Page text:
The Dallas Comedy House Is Improvising a New Horror Movie Every Week in October
Courtesy of Dallas Comedy House
October may be the traditional time to watch scary movies, but there aren't many new scary things coming to a theater near you this month, unless you count Sylvester Stallone and Arnold Schwarzenegger's Escape Plan.
The Dallas Comedy House has a worthy-sounding alternative to pretending that you wet your pants after seeing Friday the 13th Part VIII: Jason Takes Manhattan for the fifth straight time: a completely improvised horror movie.
Every Thursday in October, the DCH on Commerce Street will stage an Improvised Horror Movie that takes full advantage of the tired tropes that horror movies have developed and driven into the ground. The final Thursday of the month, Halloween itself, will feature a costume contest and a haunted house in addition to the final show.
Director and cast member Tabitha Muhn said she wanted to bring the improvised movie format to DCH ever since she first studied it at the iO Theater in Chicago under performer and teacher Jason Chin, who learned it from improv comedy godfather Del Close.
"What we did is something called the 'improvised movie' but then you can apply different genres to the bones of the form," Muhn said. "So you can do a romantic comedy or an action movie, anything really."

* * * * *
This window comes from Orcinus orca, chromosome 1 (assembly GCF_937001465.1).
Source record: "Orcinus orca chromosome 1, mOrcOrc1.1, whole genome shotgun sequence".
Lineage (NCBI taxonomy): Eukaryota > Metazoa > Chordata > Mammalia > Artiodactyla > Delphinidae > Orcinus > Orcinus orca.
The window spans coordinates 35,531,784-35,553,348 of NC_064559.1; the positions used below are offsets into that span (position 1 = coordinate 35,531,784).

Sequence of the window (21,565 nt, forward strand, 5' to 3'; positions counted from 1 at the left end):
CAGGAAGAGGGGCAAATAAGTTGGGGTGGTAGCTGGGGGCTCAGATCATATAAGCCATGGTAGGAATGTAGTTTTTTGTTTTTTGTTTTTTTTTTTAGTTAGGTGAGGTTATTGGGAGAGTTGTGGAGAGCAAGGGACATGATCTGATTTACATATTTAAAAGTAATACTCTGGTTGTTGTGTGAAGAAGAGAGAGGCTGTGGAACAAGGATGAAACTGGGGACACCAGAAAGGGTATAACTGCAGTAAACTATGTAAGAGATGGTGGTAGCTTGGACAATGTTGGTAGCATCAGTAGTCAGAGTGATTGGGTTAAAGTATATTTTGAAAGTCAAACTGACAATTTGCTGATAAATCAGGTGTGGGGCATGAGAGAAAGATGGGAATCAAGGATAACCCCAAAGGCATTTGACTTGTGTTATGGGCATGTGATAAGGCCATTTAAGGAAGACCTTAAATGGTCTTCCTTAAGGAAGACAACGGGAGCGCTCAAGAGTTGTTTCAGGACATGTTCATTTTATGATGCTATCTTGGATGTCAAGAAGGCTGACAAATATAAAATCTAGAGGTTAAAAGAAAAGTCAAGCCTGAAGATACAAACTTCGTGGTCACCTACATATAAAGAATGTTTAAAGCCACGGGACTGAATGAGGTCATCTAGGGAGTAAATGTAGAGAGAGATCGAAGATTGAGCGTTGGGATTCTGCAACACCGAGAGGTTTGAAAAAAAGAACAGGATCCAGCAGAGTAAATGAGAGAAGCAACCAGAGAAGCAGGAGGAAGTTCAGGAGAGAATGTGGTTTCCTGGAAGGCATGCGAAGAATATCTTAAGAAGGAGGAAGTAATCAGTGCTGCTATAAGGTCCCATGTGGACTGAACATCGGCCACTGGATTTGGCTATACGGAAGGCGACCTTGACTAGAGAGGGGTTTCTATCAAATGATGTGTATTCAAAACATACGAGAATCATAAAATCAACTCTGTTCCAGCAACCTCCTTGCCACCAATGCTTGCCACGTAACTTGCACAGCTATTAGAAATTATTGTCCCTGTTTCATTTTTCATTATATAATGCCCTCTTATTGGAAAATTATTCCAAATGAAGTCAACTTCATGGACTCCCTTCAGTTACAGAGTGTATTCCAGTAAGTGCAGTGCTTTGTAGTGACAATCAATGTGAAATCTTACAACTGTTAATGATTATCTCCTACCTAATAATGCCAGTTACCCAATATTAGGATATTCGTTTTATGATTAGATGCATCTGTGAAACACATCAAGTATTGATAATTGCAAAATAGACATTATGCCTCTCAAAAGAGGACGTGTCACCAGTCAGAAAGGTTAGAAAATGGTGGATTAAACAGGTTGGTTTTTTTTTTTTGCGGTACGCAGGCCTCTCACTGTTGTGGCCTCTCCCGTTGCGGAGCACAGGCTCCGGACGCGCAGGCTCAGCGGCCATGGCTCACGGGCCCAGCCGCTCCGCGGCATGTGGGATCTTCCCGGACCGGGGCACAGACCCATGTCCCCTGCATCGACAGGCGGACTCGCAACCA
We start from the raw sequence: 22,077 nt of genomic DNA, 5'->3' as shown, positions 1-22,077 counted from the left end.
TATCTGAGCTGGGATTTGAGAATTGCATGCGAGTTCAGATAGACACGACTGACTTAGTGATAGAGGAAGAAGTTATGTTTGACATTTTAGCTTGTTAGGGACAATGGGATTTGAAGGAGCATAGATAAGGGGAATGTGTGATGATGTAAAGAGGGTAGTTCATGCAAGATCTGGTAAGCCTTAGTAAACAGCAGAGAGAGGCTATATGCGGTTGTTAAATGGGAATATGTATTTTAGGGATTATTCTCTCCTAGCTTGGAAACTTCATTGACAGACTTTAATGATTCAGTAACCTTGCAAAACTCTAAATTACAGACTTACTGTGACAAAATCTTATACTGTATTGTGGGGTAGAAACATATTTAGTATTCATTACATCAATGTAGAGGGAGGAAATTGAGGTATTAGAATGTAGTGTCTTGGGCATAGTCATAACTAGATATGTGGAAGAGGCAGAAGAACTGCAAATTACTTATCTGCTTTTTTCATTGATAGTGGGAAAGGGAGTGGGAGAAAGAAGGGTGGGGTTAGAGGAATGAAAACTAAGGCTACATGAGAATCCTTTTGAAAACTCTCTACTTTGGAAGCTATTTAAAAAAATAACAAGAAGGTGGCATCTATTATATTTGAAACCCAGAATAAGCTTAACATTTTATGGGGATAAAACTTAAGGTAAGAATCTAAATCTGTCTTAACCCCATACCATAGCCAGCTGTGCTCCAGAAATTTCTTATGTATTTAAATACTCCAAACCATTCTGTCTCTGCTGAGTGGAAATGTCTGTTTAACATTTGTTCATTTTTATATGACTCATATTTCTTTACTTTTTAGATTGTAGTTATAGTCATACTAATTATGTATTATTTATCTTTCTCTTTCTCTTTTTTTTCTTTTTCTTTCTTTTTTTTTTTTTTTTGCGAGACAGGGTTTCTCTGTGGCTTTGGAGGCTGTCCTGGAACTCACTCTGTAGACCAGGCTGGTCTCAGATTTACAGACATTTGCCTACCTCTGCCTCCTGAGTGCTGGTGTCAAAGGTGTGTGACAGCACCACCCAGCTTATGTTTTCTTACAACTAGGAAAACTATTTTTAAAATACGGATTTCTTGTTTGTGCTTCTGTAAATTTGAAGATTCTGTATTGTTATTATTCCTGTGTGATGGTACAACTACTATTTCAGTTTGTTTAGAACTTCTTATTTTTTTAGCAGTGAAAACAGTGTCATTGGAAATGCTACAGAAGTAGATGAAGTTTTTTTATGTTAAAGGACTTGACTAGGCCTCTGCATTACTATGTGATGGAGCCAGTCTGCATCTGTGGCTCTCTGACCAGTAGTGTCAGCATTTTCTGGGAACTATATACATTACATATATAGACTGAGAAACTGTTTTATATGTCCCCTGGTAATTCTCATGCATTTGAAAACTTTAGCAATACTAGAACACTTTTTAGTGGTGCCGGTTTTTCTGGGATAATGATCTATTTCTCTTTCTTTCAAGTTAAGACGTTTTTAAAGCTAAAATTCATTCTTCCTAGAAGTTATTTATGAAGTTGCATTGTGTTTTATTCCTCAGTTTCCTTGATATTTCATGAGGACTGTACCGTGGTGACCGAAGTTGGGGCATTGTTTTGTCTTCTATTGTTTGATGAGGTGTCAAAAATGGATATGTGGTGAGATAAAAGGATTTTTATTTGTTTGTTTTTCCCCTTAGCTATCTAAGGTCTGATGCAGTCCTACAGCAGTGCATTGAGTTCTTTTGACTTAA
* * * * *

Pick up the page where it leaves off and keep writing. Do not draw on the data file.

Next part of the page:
The show plays on the stereotypes that horror movies have accumulated over the years since films like The Evil Dead, Friday the 13th and A Nightmare on Elm Street became carbon copied after achieving iconic status. The audience chooses who plays which character in the movie and comes up with a fake title that drives the plot, the action, the comedy and, of course, the killings.
"The killer wears a mask and we use props to identify the different archetypes," Muhn said. "For instance, the virgin has a flower that she wears behind her ear and the jock has a letter jacket, that kind of stuff."
Of course, the main goal of the show is produce completely improvised comedy, but it can produce moments of genuine horror, Muhn said.
"It's mostly a comedy because we're improvising and that lends itself to humor," she said. "There have been a few times on stage where a cast member has genuinely screamed from being scared on stage but it is meant to be funny."
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